Book Review: The Lucky One by Caroline Overington

Title: The Lucky One

Author:  Caroline Overignton

Published: May 1st 2017

Publisher: Harper Collins Books Australia

Pages: 336

Genres:  Fiction, Contemporary, Crime, Mystery, Thriller

RRP: $32.99

Rating: 3 stars

Keep your secrets. Tell your lies. The gripping new psychological thriller from the author of the bestselling The One Who Got Away.

An old castle …

For more than 150 years, a grand house known as Alden Castle has stood proudly in the hills above the historic town of Paso Robles, home to a family weighed down by secrets and debt.

A fresh body …

When, after much rancour, the castle is sold, billionaire developers move in, only to discover one skeleton after another, including a fresh corpse, rotting in the old family cemetery.

An unsolved mystery …

As three generations of the well-respected Alden-Stowe family come in for scrutiny, detectives will discover a twisted web of rivalries, alliances, deceit, and treachery. Set amidst the rolling hills of the California wine district, and featuring gold-digger wives, a frustrated housekeeper, a demented patriarch and forbidden love, police must decide: who has died? Who has survived? And who, amidst all this horror and betrayal, is the lucky one? 

My review:

Australian Book Industry Awards for 2017 nominee Caroline Overington brings a whole different style of novel to her audience with her latest release, The Lucky One. Still a psychological thriller of which Overington is best known for, The Lucky One is a clever whodunit novel, which delivers a shocking late twist. It is a novel that will definitely leave you scratching your head in pure disbelief.

Alden Castle situated in the wine dominated country location of Paso, California, is at the centre of this psychological mystery novel. The Alden-Stowe’s have owned this expansive property for over 150 years. However, the costs associated with keeping this grand estate running to capacity can no longer be sustained by the Alden-Stowe’s and the property falls into the hands of developers. When the developers start to move in on the property, they make a grim discovery, a fresh corpse in an old family graveyard. As questions begin to mount up over the identity of the dead body, as well as the possible murder suspect, the police place the whole Alden-Stowe clan under suspicion. The Lucky One is a twisted tale of lies, deceit, greed and self-preservation.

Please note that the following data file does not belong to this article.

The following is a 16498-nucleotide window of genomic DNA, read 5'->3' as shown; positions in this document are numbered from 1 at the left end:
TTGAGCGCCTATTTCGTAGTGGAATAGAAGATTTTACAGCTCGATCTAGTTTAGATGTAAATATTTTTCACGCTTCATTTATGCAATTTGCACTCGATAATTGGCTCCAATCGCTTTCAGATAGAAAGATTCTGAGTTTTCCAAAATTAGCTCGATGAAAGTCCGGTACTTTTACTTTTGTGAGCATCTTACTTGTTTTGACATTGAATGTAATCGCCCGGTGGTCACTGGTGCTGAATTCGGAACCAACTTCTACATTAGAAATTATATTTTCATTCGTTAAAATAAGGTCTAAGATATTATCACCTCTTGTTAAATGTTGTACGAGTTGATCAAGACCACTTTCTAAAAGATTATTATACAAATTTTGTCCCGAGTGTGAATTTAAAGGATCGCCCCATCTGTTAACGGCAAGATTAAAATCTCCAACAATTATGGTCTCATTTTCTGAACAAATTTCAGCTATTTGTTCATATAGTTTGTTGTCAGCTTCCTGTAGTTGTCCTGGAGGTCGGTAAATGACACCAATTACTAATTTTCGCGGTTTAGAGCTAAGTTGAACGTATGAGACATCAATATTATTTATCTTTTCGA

Caroline Overington is a favourite author of mine, I have read all her fiction releases to date. Her books are also an immediate auto buy for me as soon as they are released. I love her focus on the psychological. Overington’s novels seem to have the ability to make me turn the pages as quickly as I can possibly go and I frequently have difficulty physically tearing myself away from her novels. So, I went into this book with the high expectations of loving The Lucky One. My expectations were not quite met with this novel, it certainly had the potential to be a very good whodunit novel, but I think I had issues with a couple of areas, which I will go into within this review.

The Lucky One is an ambitious novel character wise. The character count is high in this novel and I have to confess I had trouble keeping track, as well as connecting to another of them. Eden is one of the main characters in the novel and part of the Alden-Stowe family, she showed glimmers of likeability. Her family members are all pretty unlikeable and perform some fairly despicable acts through the novel. There is a shroud of mistrust that follows this family for the majority of the novel.

The Lucky One has a cracker of an opening, which immediately drew me in to the story. The middle of the novel on the other hand tended to drag and my interest seemed to wane. However, the pacing picked up in the final quarter or so of the novel, drawing a shocking final conclusion that floored me. The ending, especially the final sentence, left me reeling.

A favourable part of this novel was the setting. I thought Overington really excelled in this part of the book. Alden Castle is portrayed well on the page by Overington’s setting descriptions. It is the ideal setting for a classic whodunit to play out. With an array of suspects and motives aplenty, Overington keeps the reader on their toes on this side of the novel.

The Lucky One is definitely an entertaining novel but it left me pining for Overington’s earlier works, mainly the topical social issue based psychological thrillers. I would recommend Caroline Overington’s 11th novel to readers of crime fiction and the classic whodunit mystery.

The Lucky One by Caroline Overington was published in May 2017 by Harper Collins Books Australia. Details on how to purchase the book can be found here.

To learn more about the author of The Lucky One, Caroline Overington, visit here.




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